The next generation of U.S. polar orbiting environmental satellites, are now under development. These satellites, jointly developed by the Department of Defense (DoD), the Department of Commerce (DOC), and the National Aeronautics and Space Administration (NASA), will be known as the National Polar-orbiting Operational Environmental Satellite System (NPOESS). It is expected that the first of these satellites will be launched in 2010. NPOESS has been designed to meet the operational needs of the U.S. civilian meteorological, environmental, climatic, and space environmental remote sensing programs, and the Global Military Space and Geophysical Environmental remote sewing programs. This system, however, did not meet all the needs of the user community interested in operational oceanography (particularly in coastal regions). Beginning in the fall of 2000, the Integrated Program Office (IPO), a joint DoD, DOC, and NASA office responsible for the NPOESS development, initiated the Ocean Observer Study (OOS). The purpose of this study was to assess and recommend how best to measure the missing or inadequately sampled ocean parameters. This paper summarizes the ocean measurement requirements documented in the OOS, describes the national need to measure these parameters, and describes the satellite instrumentation required to make those measurements.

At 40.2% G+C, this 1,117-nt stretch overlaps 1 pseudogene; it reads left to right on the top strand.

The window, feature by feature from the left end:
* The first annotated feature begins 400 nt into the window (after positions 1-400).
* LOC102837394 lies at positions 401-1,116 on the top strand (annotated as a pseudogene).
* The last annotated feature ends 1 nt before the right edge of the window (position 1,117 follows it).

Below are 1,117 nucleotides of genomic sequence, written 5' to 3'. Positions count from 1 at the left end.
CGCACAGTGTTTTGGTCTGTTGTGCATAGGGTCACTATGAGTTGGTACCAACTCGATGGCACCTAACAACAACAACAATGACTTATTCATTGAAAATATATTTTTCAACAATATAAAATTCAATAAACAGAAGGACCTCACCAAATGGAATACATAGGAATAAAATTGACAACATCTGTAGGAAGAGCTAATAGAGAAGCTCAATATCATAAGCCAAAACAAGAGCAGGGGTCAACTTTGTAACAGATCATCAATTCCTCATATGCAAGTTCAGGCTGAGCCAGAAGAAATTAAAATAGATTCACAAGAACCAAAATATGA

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Ocean observer study: A proposed national asset to augment the future U.S. operational satellite system